The RET p.G533C Mutation Confers Predisposition to Multiple Endocrine Neoplasia Type 2A in a Brazilian Kindred and Is Able to Induce a Malignant Phenotype in Vitro and in Vivo

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Oliveira, Mariana N. L. [UNIFESP]
Hemerly, Jefferson P. [UNIFESP]
Bastos, Andre U. [UNIFESP]
Tamanaha, Rosana [UNIFESP]
Latini, Flavia R. M. [UNIFESP]
Camacho, Cleber P. [UNIFESP]
Impellizzeri, Anelise
Maciel, Rui M. B. [UNIFESP]
Cerutti, Janete M. [UNIFESP]
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Background: We have previously described a p.G533C substitution in the rearranged during transfection (RET) oncogene in a large family with medullary thyroid carcinoma. Here, we explore the functional transforming potential of RET p.G533C mutation.Methods: Plasmids expressing RET mutants (p.G533C and p.C634Y) and RET wild type were stable transfected into a rat thyroid cell line (PCCL3). Biological and biochemical effects of RET p.G533C were investigated both in vitro and in vivo. Moreover, we report the first case of pheochromocytoma among the RET p.G533C-carriers in this Brazilian family and explore the RET mutational status in DNA isolated from pheochromocytoma.Results: Ectopic expression of RET p.G533C and p.C634Y activates RET/MAPK/ERK pathway at similar levels and significantly increased cell proliferation, compared with RET wild type. We additionally show that p.G533C increased cell viability, anchorage-independent growth, and micronuclei formation while reducing apoptosis, hallmarks of the malignant phenotype. RET p.G533C down-regulates the expression of thyroid specific genes in PCCL3. Moreover, RET p.G533C-expressing cells were able to induce liver metastasis in nude mice. Finally, we described two novel RET variants (G548V and S556T) in the DNA isolated from pheochromocytoma while they were absent in the DNA isolated from blood.Conclusions: Our in vitro and in vivo analysis indicates that this mutation confers a malignant phenotype to PCCL3 cells. These findings, in association with the report of first case of pheochromocytoma in the Brazilian kindred, suggest that this noncysteine mutation may be more aggressive than was initially considered.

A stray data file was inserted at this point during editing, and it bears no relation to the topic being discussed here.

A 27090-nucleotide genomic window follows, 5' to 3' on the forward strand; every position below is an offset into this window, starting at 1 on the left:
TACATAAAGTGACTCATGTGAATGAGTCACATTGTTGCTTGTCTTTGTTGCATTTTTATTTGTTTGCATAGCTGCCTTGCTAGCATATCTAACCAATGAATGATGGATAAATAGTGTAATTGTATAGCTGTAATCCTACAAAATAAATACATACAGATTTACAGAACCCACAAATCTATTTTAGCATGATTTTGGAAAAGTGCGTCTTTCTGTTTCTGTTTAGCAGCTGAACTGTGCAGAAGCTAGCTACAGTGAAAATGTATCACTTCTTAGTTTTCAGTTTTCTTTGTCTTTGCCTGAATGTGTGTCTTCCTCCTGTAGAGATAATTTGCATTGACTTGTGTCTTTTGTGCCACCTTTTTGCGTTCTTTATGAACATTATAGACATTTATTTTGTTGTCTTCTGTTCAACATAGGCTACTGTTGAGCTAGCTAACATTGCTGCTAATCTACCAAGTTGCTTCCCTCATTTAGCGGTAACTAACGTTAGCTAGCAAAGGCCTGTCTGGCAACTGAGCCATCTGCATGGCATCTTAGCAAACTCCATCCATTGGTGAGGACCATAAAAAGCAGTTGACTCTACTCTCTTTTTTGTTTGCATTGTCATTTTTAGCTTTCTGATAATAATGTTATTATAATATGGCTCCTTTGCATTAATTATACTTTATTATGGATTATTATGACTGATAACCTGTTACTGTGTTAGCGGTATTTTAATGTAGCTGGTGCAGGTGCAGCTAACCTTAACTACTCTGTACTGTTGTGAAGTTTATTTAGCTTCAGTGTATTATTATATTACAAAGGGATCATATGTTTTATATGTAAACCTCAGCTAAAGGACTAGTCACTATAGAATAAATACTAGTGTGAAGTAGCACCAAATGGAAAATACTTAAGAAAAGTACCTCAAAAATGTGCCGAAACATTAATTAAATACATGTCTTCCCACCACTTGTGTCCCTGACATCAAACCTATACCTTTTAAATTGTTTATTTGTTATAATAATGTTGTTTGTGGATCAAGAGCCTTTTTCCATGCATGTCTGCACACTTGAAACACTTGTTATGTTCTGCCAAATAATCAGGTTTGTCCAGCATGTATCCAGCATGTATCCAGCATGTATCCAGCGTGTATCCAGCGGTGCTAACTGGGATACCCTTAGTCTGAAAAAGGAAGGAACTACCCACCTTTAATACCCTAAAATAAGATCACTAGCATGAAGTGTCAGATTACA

Thyroid. New Rochelle: Mary Ann Liebert Inc, v. 21, n. 9, p. 975-985, 2011.